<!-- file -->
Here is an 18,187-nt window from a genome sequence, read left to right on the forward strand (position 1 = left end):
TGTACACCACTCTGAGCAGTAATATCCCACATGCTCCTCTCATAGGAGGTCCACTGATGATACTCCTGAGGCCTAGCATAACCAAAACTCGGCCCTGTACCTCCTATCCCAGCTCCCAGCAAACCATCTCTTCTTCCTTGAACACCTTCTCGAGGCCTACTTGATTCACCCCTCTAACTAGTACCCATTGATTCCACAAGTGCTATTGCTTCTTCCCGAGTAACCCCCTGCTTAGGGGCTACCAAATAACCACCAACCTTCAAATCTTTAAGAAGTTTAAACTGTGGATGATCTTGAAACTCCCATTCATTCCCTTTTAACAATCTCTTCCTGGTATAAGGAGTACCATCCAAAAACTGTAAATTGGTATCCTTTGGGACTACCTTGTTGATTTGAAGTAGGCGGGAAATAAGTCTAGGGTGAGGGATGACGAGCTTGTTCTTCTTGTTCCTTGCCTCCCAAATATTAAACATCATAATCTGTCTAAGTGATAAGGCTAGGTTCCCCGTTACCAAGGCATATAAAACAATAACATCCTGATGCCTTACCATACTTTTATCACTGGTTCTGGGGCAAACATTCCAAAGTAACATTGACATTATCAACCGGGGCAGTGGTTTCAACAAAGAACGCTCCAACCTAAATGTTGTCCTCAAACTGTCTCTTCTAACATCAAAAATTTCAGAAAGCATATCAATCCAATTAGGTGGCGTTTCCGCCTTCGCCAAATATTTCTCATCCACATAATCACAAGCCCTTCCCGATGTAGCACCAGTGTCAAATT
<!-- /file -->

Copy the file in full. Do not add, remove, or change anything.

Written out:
Here is an 18,187-nt window from a genome sequence, read left to right on the forward strand (position 1 = left end):
TGTACACCACTCTGAGCAGTAATATCCCACATGCTCCTCTCATAGGAGGTCCACTGATGATACTCCTGAGGCCTAGCATAACCAAAACTCGGCCCTGTACCTCCTATCCCAGCTCCCAGCAAACCATCTCTTCTTCCTTGAACACCTTCTCGAGGCCTACTTGATTCACCCCTCTAACTAGTACCCATTGATTCCACAAGTGCTATTGCTTCTTCCCGAGTAACCCCCTGCTTAGGGGCTACCAAATAACCACCAACCTTCAAATCTTTAAGAAGTTTAAACTGTGGATGATCTTGAAACTCCCATTCATTCCCTTTTAACAATCTCTTCCTGGTATAAGGAGTACCATCCAAAAACTGTAAATTGGTATCCTTTGGGACTACCTTGTTGATTTGAAGTAGGCGGGAAATAAGTCTAGGGTGAGGGATGACGAGCTTGTTCTTCTTGTTCCTTGCCTCCCAAATATTAAACATCATAATCTGTCTAAGTGATAAGGCTAGGTTCCCCGTTACCAAGGCATATAAAACAATAACATCCTGATGCCTTACCATACTTTTATCACTGGTTCTGGGGCAAACATTCCAAAGTAACATTGACATTATCAACCGGGGCAGTGGTTTCAACAAAGAACGCTCCAACCTAAATGTTGTCCTCAAACTGTCTCTTCTAACATCAAAAATTTCAGAAAGCATATCAATCCAATTAGGTGGCGTTTCCGCCTTCGCCAAATATTTCTCATCCACATAATCACAAGCCCTTCCCGATGTAGCACCAGTGTCAAATT